Branch of Science is a blog about football culture. As distinct from being a blog about football, what we mean is that we’re predominantly interested in everything that surrounds the game: movies, TV, music, games, toys, comics, books, magazines, fan culture, and just about any other related paraphernalia you can imagine without necessarily being as directly concerned with the actual matter of the twenty-two people on the pitch trying to kick the ball into the net. Of course, we are interested in football itself – but in particular, what we want to explore are the ways in which people relate to the game and its culture, how they filter and experience it, and what it inspires them to create.


Our aim is to publish lively, entertaining and informative writing on these subjects, from a range of contributors with distinct voices. Our features might be analytical, they might be frivolous nonsense, they might be extremely nerdy, they might be light-hearted, they might be serious. They might be long and involving, they might be short and throwaway. What we hope they always are, in any case, is a bloody good read.


In among our longer features we keep the blog running with a rotating set of themed “shorts”, mini (mostly image or video-based) posts spotlighting football ephemera past and present that we’ve found either on the web or out in (*blinks*) the real world.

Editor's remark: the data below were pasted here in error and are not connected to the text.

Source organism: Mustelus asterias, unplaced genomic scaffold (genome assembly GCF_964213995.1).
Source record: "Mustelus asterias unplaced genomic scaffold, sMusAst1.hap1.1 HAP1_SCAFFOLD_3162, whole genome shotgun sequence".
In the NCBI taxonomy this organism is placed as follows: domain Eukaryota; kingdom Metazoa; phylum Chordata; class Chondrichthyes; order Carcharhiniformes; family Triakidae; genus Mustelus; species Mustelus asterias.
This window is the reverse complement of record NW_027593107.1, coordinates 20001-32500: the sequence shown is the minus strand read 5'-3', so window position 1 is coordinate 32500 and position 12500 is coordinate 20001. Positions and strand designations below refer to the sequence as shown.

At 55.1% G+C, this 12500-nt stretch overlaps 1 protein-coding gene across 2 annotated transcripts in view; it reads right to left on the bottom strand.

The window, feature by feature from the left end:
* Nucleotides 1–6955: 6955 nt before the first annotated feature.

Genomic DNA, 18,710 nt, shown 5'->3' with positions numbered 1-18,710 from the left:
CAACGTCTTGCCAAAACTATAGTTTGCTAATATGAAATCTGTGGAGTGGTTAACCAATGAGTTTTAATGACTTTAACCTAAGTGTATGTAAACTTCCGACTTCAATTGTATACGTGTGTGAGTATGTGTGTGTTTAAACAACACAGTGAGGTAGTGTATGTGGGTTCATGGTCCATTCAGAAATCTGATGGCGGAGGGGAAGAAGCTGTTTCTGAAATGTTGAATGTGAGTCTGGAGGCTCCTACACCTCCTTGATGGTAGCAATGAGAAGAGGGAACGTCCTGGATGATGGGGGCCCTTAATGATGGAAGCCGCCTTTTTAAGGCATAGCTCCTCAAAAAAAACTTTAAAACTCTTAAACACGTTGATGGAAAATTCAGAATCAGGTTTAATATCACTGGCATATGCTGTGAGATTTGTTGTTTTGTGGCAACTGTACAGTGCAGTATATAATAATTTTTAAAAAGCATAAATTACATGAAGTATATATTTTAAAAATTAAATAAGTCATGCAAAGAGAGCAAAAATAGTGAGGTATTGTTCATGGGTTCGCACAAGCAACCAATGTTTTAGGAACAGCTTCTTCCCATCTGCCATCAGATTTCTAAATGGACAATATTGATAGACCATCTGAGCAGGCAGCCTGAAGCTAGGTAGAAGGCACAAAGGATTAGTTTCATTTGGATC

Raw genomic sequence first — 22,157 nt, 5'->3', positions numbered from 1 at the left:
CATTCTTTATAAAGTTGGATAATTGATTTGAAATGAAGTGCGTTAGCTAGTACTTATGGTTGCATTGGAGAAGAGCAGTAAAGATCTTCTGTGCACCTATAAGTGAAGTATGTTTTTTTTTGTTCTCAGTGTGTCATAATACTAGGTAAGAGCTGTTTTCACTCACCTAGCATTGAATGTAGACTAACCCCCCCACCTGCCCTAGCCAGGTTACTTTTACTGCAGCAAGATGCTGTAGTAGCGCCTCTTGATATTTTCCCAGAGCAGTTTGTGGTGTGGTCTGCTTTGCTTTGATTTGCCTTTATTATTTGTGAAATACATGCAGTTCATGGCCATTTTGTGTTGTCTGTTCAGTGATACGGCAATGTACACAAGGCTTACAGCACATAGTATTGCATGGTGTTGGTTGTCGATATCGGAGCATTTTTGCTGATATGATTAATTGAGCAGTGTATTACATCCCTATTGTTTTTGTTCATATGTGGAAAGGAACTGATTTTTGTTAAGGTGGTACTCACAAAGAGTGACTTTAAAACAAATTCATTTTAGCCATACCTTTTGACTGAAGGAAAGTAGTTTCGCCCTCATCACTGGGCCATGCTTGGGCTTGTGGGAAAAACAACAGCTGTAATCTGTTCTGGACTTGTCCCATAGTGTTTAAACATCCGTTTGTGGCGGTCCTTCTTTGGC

We’re always on the lookout for new contributors or suggestions for things we might cover, so if that sounds like you, drop us a line. Also feel free to get in touch if you have something you’d like us to cover or review.


Seb Patrick is a freelance writer originally from Liverpool but now based in North London. He writes or has written for When Saturday Comes, BBC America, Wired UK, Den of Geek and Film4.com, and is also the editor of the official Red Dwarf website. He founded Branch of Science in 2014 primarily because he wanted an excuse to write several thousand words about Roy of the Rovers. Blog / Twitter

Simon Tyers has been writing about football since some time in the mid to late 90s and began actually having people read it in the mid-00s. He has written for When Saturday Comes magazine since 1999, once penned a piece for Liverpool’s matchday magazine and has maintained websites recommended in the Times, Telegraph and on XFM. He supports Leicester City, spends far too long on YouTube and knows plenty about football’s history on television.

David Hartrick is an author and publisher of Ockley Books, and editor of the blog In Bed With Maradona.

Andrew Blair writes things for a living, and then links to them on his funky Nineties website. Plays and that; sketches, poems, borderline trolling for Cultbox and Den of Geek. That sort of slinky.

Damon Threadgold is co-founder and editor of non-league angled FA Cup website The Real FA Cup and has written for a few beacons of the football internet. Also does Twitter and has a real job.

Chris Ledger is a writer and journalist, who is rather fond of semicolons and second strikers. He mainly writes about video games, football culture, cover versions and music charts. Pavel Srníček is his all-time favourite goalkeeper, which probably says everything about him. If needed, you can visit his website or follow him on Twitter.

All written content on BoS is © the original authors. All images are © respective holders and used for illustrative/review purposes. No rights infringement is intended by any use but if you wish to request removal of an image please contact us.